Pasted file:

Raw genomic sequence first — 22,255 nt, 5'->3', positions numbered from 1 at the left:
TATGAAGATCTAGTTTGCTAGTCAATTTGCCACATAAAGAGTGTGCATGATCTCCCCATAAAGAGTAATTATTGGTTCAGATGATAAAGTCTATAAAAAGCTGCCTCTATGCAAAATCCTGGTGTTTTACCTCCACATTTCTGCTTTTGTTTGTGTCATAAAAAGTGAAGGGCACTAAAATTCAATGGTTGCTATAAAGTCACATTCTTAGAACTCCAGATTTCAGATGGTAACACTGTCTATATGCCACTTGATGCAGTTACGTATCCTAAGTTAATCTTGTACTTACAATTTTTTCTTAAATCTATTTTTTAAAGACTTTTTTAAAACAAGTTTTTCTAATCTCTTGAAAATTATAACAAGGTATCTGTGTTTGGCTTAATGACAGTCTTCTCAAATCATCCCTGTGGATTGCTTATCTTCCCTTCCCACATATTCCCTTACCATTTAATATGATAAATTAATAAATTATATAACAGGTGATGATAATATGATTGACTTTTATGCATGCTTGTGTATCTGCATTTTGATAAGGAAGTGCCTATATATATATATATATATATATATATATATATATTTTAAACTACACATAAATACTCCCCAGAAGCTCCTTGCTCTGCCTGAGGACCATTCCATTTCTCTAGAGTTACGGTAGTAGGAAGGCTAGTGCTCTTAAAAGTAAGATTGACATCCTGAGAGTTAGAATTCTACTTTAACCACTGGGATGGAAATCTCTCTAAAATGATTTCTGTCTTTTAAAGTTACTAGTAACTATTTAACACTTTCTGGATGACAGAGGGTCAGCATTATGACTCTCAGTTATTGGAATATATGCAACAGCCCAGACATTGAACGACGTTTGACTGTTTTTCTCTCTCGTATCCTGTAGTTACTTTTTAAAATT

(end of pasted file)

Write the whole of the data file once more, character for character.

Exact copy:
Raw genomic sequence first — 22,255 nt, 5'->3', positions numbered from 1 at the left:
TATGAAGATCTAGTTTGCTAGTCAATTTGCCACATAAAGAGTGTGCATGATCTCCCCATAAAGAGTAATTATTGGTTCAGATGATAAAGTCTATAAAAAGCTGCCTCTATGCAAAATCCTGGTGTTTTACCTCCACATTTCTGCTTTTGTTTGTGTCATAAAAAGTGAAGGGCACTAAAATTCAATGGTTGCTATAAAGTCACATTCTTAGAACTCCAGATTTCAGATGGTAACACTGTCTATATGCCACTTGATGCAGTTACGTATCCTAAGTTAATCTTGTACTTACAATTTTTTCTTAAATCTATTTTTTAAAGACTTTTTTAAAACAAGTTTTTCTAATCTCTTGAAAATTATAACAAGGTATCTGTGTTTGGCTTAATGACAGTCTTCTCAAATCATCCCTGTGGATTGCTTATCTTCCCTTCCCACATATTCCCTTACCATTTAATATGATAAATTAATAAATTATATAACAGGTGATGATAATATGATTGACTTTTATGCATGCTTGTGTATCTGCATTTTGATAAGGAAGTGCCTATATATATATATATATATATATATATATATATATTTTAAACTACACATAAATACTCCCCAGAAGCTCCTTGCTCTGCCTGAGGACCATTCCATTTCTCTAGAGTTACGGTAGTAGGAAGGCTAGTGCTCTTAAAAGTAAGATTGACATCCTGAGAGTTAGAATTCTACTTTAACCACTGGGATGGAAATCTCTCTAAAATGATTTCTGTCTTTTAAAGTTACTAGTAACTATTTAACACTTTCTGGATGACAGAGGGTCAGCATTATGACTCTCAGTTATTGGAATATATGCAACAGCCCAGACATTGAACGACGTTTGACTGTTTTTCTCTCTCGTATCCTGTAGTTACTTTTTAAAATT